6. Make sure there are no gaps wider than two fingers between the sides of the crib and the mattress. Little faces can get trapped there, and be at risk of suffocation.

7. Never co-sleep with your baby. Babies should always sleep alone in a crib, pack n play or other safe sleep surface. This includes not sleeping with parents, siblings and all others.

Babies spend much of their time sleeping, so their nursery should be the safest room in the house – no matter what room that might be. Read more about safe sleep for babies at www.bootheelbabies.org/safe-sleep

Source: United States Consumer Product Safety Commission, www.cpsc.gov

Choking Hazards for Children

Babies begin exploring the world first with their eyes, then with their hands. Often, their little hands go straight to their mouths. It’s a wonder to watch. But, as soon as your baby can pick up things with their fingers, they are at risk of putting things in their mouths that can cause them to choke. Choking is a real risk for babies and young children – in fact, one child dies from choking on food every five days in the U.S.*

The most common choking hazard is food. As soon as babies get their front teeth, they can bite pieces of food. But they can’t chew it well until they get molars, when they’re a little older. It’s important to also watch small toys and household items. Remember, the size of a young child’s trachea (windpipe) is about the size of a drinking straw in diameter. They can choke very easily. Below are some common-sense tips to help prevent choking in babies and children.

1. Puree or mash food. If you don’t use prepared baby food, be sure to mash or puree it until it’s soft enough for your baby to swallow easily, and without chewing.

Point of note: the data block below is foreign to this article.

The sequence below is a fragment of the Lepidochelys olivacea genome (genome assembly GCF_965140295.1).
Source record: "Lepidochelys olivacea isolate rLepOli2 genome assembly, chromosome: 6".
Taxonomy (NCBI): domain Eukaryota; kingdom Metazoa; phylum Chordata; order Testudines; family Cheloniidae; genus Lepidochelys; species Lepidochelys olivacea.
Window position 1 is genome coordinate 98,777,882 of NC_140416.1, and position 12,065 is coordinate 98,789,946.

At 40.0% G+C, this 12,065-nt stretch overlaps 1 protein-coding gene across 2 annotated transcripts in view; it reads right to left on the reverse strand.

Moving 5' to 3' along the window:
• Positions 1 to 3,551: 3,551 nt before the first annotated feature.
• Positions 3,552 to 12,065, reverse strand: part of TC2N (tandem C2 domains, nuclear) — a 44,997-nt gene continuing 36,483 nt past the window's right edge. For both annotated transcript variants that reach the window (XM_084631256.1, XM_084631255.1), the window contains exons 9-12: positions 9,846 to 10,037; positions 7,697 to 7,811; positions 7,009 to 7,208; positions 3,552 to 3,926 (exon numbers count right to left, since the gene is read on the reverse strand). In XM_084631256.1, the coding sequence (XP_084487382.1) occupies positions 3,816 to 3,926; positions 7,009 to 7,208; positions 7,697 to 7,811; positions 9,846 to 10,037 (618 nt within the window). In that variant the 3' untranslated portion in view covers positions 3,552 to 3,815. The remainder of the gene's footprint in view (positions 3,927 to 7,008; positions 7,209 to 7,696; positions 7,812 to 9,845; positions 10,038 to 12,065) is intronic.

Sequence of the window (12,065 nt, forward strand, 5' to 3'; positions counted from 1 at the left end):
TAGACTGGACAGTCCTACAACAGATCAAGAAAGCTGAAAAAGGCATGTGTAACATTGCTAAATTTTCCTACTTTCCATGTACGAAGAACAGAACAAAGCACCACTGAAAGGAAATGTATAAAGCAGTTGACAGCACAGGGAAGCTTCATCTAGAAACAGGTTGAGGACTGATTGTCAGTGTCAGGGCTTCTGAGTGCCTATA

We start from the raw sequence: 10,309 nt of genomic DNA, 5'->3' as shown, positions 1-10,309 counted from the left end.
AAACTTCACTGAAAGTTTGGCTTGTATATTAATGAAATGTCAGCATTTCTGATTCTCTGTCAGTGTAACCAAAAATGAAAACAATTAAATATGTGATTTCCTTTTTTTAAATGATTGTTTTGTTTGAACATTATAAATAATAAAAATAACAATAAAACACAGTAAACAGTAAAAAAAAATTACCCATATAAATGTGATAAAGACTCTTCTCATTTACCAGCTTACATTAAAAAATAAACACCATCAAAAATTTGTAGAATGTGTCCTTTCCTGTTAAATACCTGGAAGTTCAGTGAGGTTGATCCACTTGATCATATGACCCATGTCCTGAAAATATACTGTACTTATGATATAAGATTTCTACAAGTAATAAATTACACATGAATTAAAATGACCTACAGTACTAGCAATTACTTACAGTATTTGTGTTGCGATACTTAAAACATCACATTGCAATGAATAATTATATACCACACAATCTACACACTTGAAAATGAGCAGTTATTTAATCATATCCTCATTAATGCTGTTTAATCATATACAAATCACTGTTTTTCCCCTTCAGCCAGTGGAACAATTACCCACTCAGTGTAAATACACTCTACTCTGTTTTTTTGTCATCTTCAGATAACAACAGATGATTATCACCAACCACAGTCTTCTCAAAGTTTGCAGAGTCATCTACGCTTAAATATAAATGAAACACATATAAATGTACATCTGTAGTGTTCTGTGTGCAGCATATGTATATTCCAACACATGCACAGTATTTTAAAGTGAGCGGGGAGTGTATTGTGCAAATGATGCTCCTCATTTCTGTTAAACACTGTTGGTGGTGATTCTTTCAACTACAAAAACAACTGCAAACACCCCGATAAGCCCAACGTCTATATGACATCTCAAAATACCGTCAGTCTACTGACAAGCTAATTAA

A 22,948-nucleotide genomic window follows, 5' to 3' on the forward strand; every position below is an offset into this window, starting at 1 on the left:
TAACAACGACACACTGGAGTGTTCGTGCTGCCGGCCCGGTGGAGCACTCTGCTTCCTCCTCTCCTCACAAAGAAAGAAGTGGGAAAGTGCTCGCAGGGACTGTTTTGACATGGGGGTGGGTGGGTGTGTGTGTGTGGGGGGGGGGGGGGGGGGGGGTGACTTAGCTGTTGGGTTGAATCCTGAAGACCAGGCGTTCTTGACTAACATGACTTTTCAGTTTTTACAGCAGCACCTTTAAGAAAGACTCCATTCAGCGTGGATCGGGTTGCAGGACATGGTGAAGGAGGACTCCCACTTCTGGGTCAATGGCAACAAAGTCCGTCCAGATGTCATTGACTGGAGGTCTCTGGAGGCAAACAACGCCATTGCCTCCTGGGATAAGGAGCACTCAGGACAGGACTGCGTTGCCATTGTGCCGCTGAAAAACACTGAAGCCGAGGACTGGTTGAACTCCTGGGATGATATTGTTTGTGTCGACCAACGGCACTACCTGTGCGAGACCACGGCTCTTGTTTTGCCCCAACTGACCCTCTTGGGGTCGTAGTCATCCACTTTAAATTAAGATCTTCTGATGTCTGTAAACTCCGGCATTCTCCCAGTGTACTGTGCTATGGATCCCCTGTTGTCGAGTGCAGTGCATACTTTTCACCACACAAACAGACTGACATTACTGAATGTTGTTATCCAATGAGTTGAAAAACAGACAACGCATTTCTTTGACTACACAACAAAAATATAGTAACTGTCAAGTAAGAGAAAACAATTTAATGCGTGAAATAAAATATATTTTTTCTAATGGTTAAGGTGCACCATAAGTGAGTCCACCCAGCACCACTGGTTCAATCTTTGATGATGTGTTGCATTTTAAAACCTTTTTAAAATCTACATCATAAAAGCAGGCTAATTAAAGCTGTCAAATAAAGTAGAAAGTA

2. Feed babies with small bites of food. Once you begin feeding your baby regular food, be sure that the pieces are no larger than a half inch. Soft-cook veggies before cutting them up so they’re easier for babies to chew, swallow and digest.

3. Choose snack foods carefully. Babies and toddlers aren’t ready for popcorn, nuts, gum, hard candy or marshmallows until they’re at least four, according to babycenter.com.

4. Make sure babies and toddlers have calm, unhurried meal times. Seat babies upright in a high chair at meal times, and make sure they have plenty of time to eat. Rushing can lead to choking. Also have juice, milk or water available for them to take sips between bites. This will encourage them to swallow and not hold food in their mouths, which can be a choking hazard.

5. Pay close attention to toys and household items like coins, buttons, marker caps or jewelry. If an item is small enough to fit inside a toilet paper tube, it’s a choking hazard for a child. Christmas gifts can carry risk, so make sure they are age-appropriate for your baby or toddler.

6. Keep mobiles out of reach. Babies love mobiles – they are visually appealing, and help develop vision. But they can be a choking hazard. Keep them out of reach of little hands. With care and attention, you can reduce your baby’s choking risk. If your baby does choke, call 911 immediately.

*New York State Department of Health